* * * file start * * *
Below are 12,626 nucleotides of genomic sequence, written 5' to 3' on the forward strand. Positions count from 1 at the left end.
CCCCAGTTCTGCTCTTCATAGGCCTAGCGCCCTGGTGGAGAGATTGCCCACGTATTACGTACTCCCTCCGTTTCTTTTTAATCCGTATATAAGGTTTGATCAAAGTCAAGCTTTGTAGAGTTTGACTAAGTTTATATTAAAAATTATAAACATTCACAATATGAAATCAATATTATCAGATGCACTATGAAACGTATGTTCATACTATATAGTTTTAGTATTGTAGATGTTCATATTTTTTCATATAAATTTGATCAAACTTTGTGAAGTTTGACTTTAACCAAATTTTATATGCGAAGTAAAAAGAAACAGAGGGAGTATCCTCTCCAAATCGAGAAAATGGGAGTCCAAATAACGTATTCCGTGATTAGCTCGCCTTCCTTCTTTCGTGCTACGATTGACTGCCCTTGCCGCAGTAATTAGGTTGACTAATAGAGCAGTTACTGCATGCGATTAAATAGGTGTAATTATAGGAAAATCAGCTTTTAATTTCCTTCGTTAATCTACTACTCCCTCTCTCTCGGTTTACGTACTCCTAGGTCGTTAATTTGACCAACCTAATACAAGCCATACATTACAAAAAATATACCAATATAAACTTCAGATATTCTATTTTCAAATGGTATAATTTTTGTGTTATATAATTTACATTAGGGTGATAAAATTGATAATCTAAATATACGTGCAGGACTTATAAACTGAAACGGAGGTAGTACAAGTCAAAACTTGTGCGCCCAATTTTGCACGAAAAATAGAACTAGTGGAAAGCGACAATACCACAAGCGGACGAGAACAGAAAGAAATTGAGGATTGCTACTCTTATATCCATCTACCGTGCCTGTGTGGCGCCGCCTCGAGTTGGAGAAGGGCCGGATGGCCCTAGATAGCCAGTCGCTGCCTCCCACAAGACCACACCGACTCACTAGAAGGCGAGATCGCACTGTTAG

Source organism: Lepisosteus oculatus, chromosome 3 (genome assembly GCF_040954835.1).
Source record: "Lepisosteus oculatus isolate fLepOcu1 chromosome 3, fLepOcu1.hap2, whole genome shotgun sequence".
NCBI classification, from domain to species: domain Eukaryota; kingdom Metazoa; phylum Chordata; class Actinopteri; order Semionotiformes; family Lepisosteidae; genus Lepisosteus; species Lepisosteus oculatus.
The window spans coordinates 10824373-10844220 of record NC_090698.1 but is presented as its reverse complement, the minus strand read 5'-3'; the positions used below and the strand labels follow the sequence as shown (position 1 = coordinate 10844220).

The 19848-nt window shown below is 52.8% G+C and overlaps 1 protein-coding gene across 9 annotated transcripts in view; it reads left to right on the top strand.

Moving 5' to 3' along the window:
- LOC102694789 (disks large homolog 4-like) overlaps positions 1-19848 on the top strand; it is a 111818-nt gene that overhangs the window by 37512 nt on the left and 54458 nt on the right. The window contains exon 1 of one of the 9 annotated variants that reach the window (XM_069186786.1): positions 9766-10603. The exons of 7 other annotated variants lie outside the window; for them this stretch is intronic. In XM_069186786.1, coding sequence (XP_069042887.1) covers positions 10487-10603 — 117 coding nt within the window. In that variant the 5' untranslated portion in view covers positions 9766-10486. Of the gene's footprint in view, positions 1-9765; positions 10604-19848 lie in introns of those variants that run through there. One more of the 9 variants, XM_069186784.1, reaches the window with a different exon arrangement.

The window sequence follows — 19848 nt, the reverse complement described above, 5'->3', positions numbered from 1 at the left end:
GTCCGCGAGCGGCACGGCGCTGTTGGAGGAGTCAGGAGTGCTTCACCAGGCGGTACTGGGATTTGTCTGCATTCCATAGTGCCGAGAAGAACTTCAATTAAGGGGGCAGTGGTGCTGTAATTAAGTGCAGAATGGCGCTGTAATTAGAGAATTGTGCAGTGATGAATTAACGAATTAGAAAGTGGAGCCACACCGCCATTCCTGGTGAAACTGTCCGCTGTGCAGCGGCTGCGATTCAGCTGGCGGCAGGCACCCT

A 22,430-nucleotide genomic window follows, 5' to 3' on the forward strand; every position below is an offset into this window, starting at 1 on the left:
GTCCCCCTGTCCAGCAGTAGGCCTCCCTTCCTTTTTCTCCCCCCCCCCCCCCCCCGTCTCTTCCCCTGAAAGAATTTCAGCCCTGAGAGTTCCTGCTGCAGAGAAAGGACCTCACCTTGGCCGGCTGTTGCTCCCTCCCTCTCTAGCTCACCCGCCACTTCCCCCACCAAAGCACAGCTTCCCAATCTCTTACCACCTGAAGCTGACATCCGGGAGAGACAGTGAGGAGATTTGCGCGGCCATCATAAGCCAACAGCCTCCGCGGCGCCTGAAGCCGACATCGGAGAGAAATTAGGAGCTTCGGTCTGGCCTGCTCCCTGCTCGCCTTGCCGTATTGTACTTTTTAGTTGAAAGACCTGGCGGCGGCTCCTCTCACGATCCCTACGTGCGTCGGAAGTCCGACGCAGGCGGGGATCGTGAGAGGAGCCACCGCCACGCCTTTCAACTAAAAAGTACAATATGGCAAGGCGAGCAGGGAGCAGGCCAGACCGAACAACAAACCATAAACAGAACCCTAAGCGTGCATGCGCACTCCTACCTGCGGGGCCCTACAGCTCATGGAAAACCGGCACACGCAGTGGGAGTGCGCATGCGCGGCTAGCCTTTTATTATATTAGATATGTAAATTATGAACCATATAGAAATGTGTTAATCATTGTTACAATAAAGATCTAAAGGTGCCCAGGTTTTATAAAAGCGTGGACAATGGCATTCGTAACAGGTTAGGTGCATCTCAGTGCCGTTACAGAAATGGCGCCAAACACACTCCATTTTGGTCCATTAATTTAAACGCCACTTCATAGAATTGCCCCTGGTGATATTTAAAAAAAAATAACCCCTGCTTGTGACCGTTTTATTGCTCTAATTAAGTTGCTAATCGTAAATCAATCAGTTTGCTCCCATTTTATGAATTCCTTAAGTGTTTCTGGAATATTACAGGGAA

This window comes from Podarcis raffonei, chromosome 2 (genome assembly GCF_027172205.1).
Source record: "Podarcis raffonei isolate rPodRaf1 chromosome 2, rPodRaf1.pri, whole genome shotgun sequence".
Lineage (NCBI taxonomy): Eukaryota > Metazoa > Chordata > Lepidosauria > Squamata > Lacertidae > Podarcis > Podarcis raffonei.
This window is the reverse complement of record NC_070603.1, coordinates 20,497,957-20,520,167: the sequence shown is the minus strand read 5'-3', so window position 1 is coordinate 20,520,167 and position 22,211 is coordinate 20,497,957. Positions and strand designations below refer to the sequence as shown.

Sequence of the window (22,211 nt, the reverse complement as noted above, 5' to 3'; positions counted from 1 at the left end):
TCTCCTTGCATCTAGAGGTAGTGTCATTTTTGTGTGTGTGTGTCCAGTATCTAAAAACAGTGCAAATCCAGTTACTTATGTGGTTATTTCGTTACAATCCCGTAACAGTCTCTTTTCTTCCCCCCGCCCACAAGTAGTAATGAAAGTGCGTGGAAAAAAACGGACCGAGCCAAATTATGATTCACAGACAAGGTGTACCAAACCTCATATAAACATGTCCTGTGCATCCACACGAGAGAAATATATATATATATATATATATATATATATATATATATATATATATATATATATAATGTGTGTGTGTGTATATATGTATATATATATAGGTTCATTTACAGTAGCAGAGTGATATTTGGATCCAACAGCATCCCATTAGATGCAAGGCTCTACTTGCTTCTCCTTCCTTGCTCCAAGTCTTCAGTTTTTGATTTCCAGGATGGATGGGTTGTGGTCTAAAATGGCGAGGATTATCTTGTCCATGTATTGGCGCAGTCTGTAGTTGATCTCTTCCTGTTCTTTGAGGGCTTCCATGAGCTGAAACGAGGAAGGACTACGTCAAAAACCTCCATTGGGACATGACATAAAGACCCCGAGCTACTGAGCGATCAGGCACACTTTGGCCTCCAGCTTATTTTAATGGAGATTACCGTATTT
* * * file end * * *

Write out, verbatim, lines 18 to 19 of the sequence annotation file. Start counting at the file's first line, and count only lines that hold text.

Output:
Sequence of the window (22,211 nt, the reverse complement as noted above, 5' to 3'; positions counted from 1 at the left end):
TCTCCTTGCATCTAGAGGTAGTGTCATTTTTGTGTGTGTGTGTCCAGTATCTAAAAACAGTGCAAATCCAGTTACTTATGTGGTTATTTCGTTACAATCCCGTAACAGTCTCTTTTCTTCCCCCCGCCCACAAGTAGTAATGAAAGTGCGTGGAAAAAAACGGACCGAGCCAAATTATGATTCACAGACAAGGTGTACCAAACCTCATATAAACATGTCCTGTGCATCCACACGAGAGAAATATATATATATATATATATATATATATATATATATATATATATATATATATATAATGTGTGTGTGTGTATATATGTATATATATATAGGTTCATTTACAGTAGCAGAGTGATATTTGGATCCAACAGCATCCCATTAGATGCAAGGCTCTACTTGCTTCTCCTTCCTTGCTCCAAGTCTTCAGTTTTTGATTTCCAGGATGGATGGGTTGTGGTCTAAAATGGCGAGGATTATCTTGTCCATGTATTGGCGCAGTCTGTAGTTGATCTCTTCCTGTTCTTTGAGGGCTTCCATGAGCTGAAACGAGGAAGGACTACGTCAAAAACCTCCATTGGGACATGACATAAAGACCCCGAGCTACTGAGCGATCAGGCACACTTTGGCCTCCAGCTTATTTTAATGGAGATTACCGTATTT